The last time a person used the word “organic” was probably in a high school chemistry class. While researching social media for your brand, the term may be one that you’ve heard before. Rest assured that organic social media has nothing to do with plants, animals, organisms or even science at all. It’s a term that describes one of two main categories of social media, with “paid” posts being the other.
In part four of our educational series on how small businesses can best leverage social media, we’ll discuss exactly what organic and paid social media marketing means. We’ll explain the differences between the two and how you can use either approach to your advantage. Also, you can determine which method works best for your business.
What is organic social media marketing?
Organic social media marketing is using a platform like Facebook, Twitter or Instagram to promote your brand without spending money. These platforms are all free for anyone to join and use. Whether you hire an employee or an agency to run your account, or maybe you’ll step away from other money-making duties to manage your page, there’s almost always a cost when using social media. It’s also important to note that a dedicated, organic content strategy can be time-consuming.
What is paid social media marketing?
As you might expect, this method is more akin to traditional advertising. A brand pays to spread its message, simple. So instead of filming a TV commercial or designing a billboard, the brand creates a Facebook or Instagram post that can reach a targeted audience. Most social media platforms have a very intuitive and scalable advertising model, which can be both cost-efficient and effective. Depending on the platform you choose for your marketing, you may be able to target only users within certain zip codes, or those who have indicated an interest in a specific activity or lifestyle.
What are the differences between paid and organic social media marketing?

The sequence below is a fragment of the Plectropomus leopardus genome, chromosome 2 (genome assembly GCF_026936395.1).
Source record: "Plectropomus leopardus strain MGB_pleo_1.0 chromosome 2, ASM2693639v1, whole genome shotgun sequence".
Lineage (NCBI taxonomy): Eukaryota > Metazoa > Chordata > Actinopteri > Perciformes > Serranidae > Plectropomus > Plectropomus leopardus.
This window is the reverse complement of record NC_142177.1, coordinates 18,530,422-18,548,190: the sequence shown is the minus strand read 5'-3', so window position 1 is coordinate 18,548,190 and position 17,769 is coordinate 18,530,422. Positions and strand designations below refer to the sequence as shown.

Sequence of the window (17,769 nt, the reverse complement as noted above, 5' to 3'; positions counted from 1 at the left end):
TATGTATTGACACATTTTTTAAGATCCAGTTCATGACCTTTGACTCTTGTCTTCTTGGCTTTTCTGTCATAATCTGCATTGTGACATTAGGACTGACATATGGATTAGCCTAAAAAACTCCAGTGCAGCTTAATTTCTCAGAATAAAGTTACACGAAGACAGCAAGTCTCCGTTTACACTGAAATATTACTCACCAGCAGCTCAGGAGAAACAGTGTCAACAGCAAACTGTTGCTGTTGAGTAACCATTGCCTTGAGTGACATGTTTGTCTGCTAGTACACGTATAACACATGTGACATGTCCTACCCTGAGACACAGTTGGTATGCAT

The obvious fundamental difference is that paid social media marketing involves spending money to reach more people, while the posting aspect of organic is free. The strategy and rationale behind each can vary greatly. Paid social is great for prospecting because it can put you in front of a very targeted group of potential customers. Organic posts are well, free. If you owned a lawn maintenance company and had the opportunity to put up a billboard in an ideal part of town, but the people who see it are only those who have talked publicly about being a homeowner, would you do it? Of course, you would. That’s prime prospecting—and it’s precisely what you can do with paid social media marketing.
Being that these advertisements are all digital, you’ll have access to just how effective your paid post was. Depending on the platform, you can see how many people engaged with your post or clicked the link. Also, how many people visited whatever website you’re promoting. You should even be able to connect specific sales or bookings with a paid post, giving you full visibility into your return on investment.
If a paid social media post is the equivalent of loudly striking a gong, your organic strategy is like steadily and softly beating a drum. Since these updates don’t cost money to post, you can add them often and use them to build relationships. It will also build your brand loyalty. Nurture your new fans and followers with updates about your business, products, and services.
Ask questions and invite the audience to participate by answering in the comments. Unlike your company’s website, which a potential customer has to either search for or navigate to, organic posts will show up right in their feed. Don’t ever discount the value in reaching your audience where they’re already at.
Related: The Pros and Cons of Postcard Marketing
Which method works best?
There’s no real way to answer that because there are too many variables. What we can say is that most experts suggest a blend of both paid and organic social media marketing. However, how far the pendulum swings in either direction will largely depend on your budget. One reason for the use of both methods is the way some social media channels filter content to users. While most platforms won’t divulge specifics around their algorithms, the goal is to deliver relevant content. Unfortunately for some brands, that can result in their organic content getting fewer impressions than they would hope.
A dedicated, organic, and consistent strategy-with a sprinkling of paid posts to reinforce sales or promotions-tends to work well for many small businesses.